The real cost of gold

News & Politics

It's the top story on the front page of the New York Times today, capped off with a devastating triptych of images: molten gold poured into bars, enormous earth movers atop a blasted landscape, and the simple three-ounce gold ring.

For something so precious, and so coveted, few people seem to think about just how bad the choice is to buy your loved one, or yourself, a new gold ring.

The Times story covers the many bases of why gold is, and has always been, a deadly commodity. As the report opens,

There has always been an element of madness to gold's allure.
For thousands of years, something in the eternally lustrous metal has driven people to the outer edges of desire -- to have it and hoard it, to kill or conquer for it, to possess it like a lover.
In the early 1500's, King Ferdinand of Spain laid down the priorities as his conquistadors set out for the New World. "Get gold," he told them, "Humanely if possible, but at all costs, get gold."
There are the extensive environmental costs of mining for gold, which is precious not only for its looks, but for its (steadily increasing) scarcity. Gold is currently selling for more than it has in the last 17 years, according to the Times, even as the search for the mineral gets more frantic. The numbers are truly shocking: 90 tons of earth must be moved to find enough gold to make a single ring. As the WorldWatch Institute announced in 2003, there is roughly three tons of waste created for each gold wedding ring.

The waste is not just in disrupted ecosystems and "moved earth." We're talking about cyanide left over from the leaching process; open-pit mines filled with toxic sludge of all kinds; and air, soil and water pollution that remains for years after the mine has been stripped clean of anything commercially valuable. Compounding the damage is that most gold mines are found on poor, indigenous peoples' lands, and that the stated purpose for inviting the industry is to "bring investment" to the area, a trickle-down theory of capitalism espoused by the World Bank. The thinking goes that all those heavy machines will need roads, the workers will need schools for their kids, hospitals for ... healing them after they breathe toxic dust for days on end, and so forth.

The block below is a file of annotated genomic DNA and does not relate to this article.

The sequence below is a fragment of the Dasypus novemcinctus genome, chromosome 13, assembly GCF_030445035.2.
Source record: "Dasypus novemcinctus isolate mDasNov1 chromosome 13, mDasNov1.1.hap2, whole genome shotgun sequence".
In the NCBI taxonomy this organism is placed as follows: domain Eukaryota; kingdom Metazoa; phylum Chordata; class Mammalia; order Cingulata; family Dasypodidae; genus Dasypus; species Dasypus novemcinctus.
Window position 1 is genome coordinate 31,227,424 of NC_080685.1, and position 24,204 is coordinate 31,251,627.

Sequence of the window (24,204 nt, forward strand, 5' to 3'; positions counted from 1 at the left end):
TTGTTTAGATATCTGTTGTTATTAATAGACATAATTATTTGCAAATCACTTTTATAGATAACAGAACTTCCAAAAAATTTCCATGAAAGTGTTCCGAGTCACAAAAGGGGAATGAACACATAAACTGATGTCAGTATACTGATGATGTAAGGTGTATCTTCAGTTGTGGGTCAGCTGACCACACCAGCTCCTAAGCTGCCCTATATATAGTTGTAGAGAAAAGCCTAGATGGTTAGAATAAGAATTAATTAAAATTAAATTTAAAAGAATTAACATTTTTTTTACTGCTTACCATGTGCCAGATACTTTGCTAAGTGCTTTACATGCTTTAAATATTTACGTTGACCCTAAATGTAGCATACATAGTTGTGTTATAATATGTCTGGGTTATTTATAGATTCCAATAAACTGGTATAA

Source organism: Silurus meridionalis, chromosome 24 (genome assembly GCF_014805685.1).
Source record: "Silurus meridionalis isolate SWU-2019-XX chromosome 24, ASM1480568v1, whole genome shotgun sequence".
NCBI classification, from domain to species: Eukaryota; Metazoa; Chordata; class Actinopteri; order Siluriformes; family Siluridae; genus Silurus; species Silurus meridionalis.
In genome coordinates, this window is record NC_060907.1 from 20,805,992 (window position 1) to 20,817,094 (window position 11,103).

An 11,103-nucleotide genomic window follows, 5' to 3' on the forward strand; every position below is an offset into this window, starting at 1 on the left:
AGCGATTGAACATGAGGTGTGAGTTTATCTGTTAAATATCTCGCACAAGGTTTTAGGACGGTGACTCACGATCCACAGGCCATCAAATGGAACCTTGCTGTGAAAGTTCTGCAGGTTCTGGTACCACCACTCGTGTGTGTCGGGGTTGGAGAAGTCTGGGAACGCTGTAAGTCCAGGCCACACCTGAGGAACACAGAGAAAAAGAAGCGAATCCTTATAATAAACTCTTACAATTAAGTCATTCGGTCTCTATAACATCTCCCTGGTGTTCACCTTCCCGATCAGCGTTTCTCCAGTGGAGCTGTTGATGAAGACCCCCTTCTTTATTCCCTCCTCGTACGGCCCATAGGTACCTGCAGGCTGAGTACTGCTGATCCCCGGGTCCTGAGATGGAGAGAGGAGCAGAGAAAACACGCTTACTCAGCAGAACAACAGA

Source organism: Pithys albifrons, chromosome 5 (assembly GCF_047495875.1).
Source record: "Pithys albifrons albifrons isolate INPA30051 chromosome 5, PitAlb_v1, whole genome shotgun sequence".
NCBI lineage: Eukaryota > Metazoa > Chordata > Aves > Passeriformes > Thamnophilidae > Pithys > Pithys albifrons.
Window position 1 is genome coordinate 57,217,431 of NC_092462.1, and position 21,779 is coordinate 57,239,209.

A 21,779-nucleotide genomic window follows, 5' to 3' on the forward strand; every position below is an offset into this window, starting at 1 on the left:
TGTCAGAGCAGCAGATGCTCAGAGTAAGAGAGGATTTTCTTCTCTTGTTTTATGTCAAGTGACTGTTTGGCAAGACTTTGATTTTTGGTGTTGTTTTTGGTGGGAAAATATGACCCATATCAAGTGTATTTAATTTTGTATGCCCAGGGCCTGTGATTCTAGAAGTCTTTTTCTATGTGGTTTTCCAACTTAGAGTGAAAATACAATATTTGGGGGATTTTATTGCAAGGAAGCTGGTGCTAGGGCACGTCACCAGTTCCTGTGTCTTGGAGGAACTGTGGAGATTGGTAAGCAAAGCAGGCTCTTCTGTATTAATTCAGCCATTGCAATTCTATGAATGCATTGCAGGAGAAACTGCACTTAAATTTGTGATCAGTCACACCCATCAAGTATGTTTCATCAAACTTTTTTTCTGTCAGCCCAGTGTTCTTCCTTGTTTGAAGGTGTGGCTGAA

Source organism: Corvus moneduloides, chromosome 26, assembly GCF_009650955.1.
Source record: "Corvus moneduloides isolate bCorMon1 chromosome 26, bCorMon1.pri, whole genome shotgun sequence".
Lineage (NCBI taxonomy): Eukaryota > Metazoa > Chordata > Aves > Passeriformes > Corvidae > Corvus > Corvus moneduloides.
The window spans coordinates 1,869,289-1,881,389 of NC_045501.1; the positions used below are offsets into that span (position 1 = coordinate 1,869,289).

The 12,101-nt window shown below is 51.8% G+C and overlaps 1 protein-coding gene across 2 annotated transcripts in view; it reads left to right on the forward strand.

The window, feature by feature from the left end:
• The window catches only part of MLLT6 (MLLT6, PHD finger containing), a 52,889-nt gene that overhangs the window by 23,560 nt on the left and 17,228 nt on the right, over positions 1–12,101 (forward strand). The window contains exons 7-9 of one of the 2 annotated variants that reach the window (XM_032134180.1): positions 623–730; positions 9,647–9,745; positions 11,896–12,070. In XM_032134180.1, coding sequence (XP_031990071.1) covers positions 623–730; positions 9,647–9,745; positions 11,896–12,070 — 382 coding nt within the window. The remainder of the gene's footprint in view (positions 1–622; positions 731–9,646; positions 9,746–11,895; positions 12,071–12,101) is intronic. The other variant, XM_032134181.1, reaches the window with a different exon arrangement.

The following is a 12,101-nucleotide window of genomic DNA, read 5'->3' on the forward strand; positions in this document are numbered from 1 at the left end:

The sad reality is that the only thing that trickles down is the toxic dust; the gold, and the money from selling it, flows uphill, and in doing so props up not only an unjust and destructive industry, but corrupt and repressive governments and companies that use King Ferdinand's order -- to get gold at all costs -- as a mission statement.

But not many brides and grooms are thinking about the global consequences of that shiny band when the wedding planner comes around. There are, however, many other, better options to buying a dirty new three-ton gold ring. The No Dirty Gold campaign is pushing jewelers and retailers to certify that their gold jewelery is "produced in ways that do not harm communities, workers, and the environment."

And there are a multitude of options for buying clean gold: recycled, antique and vintage jewelery are as responsible as they are beautiful and affordable. offers recycled wedding bands, and companies like Antique Jewelry Mall and The Way We Were offer gorgeous rings in everything from Victorian to Art Deco to Modern/Retro styles.

I know that shopping consciously barely registers in the American consumer's mind -- and the problems caused by gold stretch far beyond these shores (Asia and India are the source for 80 percent of global gold jewelry sales) -- but it is rare to find this perfect confluence of demand and supply. Just as the need to stop destroying the planet for our vanity is so great, the options to do so are readily available.

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